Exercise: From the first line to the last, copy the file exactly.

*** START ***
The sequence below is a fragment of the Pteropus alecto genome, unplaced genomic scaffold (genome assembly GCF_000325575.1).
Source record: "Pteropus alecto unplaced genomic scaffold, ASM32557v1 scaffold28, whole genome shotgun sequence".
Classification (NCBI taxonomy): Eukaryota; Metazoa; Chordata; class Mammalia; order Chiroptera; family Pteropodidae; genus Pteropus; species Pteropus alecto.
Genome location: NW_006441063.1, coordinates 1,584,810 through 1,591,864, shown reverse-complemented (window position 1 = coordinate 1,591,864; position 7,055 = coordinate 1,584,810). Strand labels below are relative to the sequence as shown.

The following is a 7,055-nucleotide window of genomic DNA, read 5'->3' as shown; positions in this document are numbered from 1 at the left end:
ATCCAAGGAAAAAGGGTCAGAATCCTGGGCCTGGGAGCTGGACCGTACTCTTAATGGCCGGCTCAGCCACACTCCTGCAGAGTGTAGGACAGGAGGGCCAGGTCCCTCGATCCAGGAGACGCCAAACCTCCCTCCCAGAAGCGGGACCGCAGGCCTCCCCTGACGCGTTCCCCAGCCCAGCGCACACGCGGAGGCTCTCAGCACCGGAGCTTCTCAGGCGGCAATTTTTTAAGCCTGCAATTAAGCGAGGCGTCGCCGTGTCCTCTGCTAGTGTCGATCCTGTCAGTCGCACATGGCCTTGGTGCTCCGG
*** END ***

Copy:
The sequence below is a fragment of the Pteropus alecto genome, unplaced genomic scaffold (genome assembly GCF_000325575.1).
Source record: "Pteropus alecto unplaced genomic scaffold, ASM32557v1 scaffold28, whole genome shotgun sequence".
Classification (NCBI taxonomy): Eukaryota; Metazoa; Chordata; class Mammalia; order Chiroptera; family Pteropodidae; genus Pteropus; species Pteropus alecto.
Genome location: NW_006441063.1, coordinates 1,584,810 through 1,591,864, shown reverse-complemented (window position 1 = coordinate 1,591,864; position 7,055 = coordinate 1,584,810). Strand labels below are relative to the sequence as shown.

The following is a 7,055-nucleotide window of genomic DNA, read 5'->3' as shown; positions in this document are numbered from 1 at the left end:
ATCCAAGGAAAAAGGGTCAGAATCCTGGGCCTGGGAGCTGGACCGTACTCTTAATGGCCGGCTCAGCCACACTCCTGCAGAGTGTAGGACAGGAGGGCCAGGTCCCTCGATCCAGGAGACGCCAAACCTCCCTCCCAGAAGCGGGACCGCAGGCCTCCCCTGACGCGTTCCCCAGCCCAGCGCACACGCGGAGGCTCTCAGCACCGGAGCTTCTCAGGCGGCAATTTTTTAAGCCTGCAATTAAGCGAGGCGTCGCCGTGTCCTCTGCTAGTGTCGATCCTGTCAGTCGCACATGGCCTTGGTGCTCCGG